It is fundamental to address Adverse Childhood Experiences (ACEs) in order to heal the microbiome. An ACE can be a major one-off trauma (death, divorce, etc.) but it can also be a repetitive negative experience, such as bullying, teasing, being repetitively told you are useless, etc. In addition, we can be traumatized not over something that DID happen but over something that DIDN’T happen, e.g. a lack of affection from the primary care giver. Experiencing trauma in our early years alters our microbiome in a way that can lead to health problems many years later. Every person with a chronic condition will have had not one but multiple ACEs, which if not dealt with properly will continue to negatively affect our microbiome and our recovery. Good news is there are many tools that can help you achieve that.
Pain originates in the brain (we perceived things as painful) and there are now numerous studies that demonstrate that patients with chronic pain have alterations in brain regions involved in cognitive and emotional modulation of pain. The two most powerful strategies to deal with chronic pain are stress-reducing modalities and movement. Even a 10-minute walk can drastically reduce a person’s perception of pain.
When we experience different symptoms, we need to stop asking “what is wrong with me?” and start asking ”what is right with me?”. Symptoms mean the body has already taken steps to heal itself. We have been conditioned to think of symptoms as bad and that we are going through the worst of whatever we are going through when we have them. In actual fact, symptoms mean that healing is underway and are the body’s way of communicating with us. Next time, try asking these questions: “what does having this symptom mean to me?”, “what is it that you need right now in order to get better?”. The answers may be very revealing.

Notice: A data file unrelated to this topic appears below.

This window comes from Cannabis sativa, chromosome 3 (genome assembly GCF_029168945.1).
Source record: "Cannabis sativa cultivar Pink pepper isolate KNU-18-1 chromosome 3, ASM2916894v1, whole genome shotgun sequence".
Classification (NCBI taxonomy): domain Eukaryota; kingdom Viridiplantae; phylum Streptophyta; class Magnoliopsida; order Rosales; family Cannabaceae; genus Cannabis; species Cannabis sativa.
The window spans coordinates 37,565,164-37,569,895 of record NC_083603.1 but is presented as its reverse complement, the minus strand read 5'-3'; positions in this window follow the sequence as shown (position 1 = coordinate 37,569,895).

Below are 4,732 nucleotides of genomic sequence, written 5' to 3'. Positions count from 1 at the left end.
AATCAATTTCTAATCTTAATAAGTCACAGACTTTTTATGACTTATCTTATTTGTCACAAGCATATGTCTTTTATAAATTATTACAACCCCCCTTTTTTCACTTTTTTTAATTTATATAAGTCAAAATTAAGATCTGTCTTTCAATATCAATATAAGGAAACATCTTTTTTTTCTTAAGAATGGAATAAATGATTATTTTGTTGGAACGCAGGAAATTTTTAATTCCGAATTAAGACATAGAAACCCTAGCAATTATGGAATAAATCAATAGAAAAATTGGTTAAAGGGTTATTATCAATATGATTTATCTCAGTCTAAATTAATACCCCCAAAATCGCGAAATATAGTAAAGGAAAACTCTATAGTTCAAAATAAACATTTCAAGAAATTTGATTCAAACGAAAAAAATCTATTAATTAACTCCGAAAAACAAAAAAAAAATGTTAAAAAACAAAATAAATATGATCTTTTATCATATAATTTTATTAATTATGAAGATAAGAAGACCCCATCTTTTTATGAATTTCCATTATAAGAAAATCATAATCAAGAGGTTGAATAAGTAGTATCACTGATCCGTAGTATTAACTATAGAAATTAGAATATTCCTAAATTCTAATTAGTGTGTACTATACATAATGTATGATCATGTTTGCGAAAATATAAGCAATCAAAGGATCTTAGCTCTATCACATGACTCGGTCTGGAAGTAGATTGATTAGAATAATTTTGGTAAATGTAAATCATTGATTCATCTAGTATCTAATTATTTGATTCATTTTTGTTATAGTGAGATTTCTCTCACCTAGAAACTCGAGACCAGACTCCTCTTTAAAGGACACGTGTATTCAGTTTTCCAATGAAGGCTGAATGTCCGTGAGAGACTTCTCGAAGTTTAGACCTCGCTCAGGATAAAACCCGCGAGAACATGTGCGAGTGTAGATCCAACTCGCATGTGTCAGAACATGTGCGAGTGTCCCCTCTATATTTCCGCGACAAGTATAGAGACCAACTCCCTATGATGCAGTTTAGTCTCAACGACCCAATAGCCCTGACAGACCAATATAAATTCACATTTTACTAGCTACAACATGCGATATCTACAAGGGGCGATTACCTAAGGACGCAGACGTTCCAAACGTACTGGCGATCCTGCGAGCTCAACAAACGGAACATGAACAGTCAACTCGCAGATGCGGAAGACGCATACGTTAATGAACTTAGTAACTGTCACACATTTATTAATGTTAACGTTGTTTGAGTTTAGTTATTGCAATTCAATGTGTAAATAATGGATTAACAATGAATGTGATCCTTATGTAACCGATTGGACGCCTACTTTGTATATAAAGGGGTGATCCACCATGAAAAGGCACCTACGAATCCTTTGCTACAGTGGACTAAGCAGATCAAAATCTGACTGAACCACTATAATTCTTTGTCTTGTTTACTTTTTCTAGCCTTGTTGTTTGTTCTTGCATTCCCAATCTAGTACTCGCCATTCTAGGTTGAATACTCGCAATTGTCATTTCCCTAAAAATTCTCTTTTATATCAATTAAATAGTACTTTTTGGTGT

Look at every meal (also exercise session, mediation practice, a good night sleep) as an OPPORTUNITY to nurture your body and your mind (as opposed to a chore). The more you “invest” in yourself the more you are going to get back, on the physical, psychological, and energetic level. You CANNOT heal the body you hate and shame so stop treating your body like an old banger and start treating it like a Mercedes Benz!
Exercise can have a positive impact on your microbiome independently of diet and other factors, such as gender and age. When it comes to a healthy microbiome, diversity is key. Reduced diversity is associated with higher risk of developing autoimmunity and other chronic health problems. Diversity can of course be negatively affected by many factors, such as poor food and lifestyle choices, medication, etc. The good news is that regular aerobic exercise can help us improve the health of our microbiome. Also, improving your aerobic fitness will help increase your levels of butyric acid which has many benefits, including: protection against colorectal cancer, improved insulin resistance, and of course reduced inflammation and improved gut health.
As you can imagine, this is a tiny tiny sample of what will be featured in this event. Again, the Autoimmune Vitality Conference Series is about creating a road map to vitality and helping you putting the pieces of your puzzle together so I do hope you will be joining us!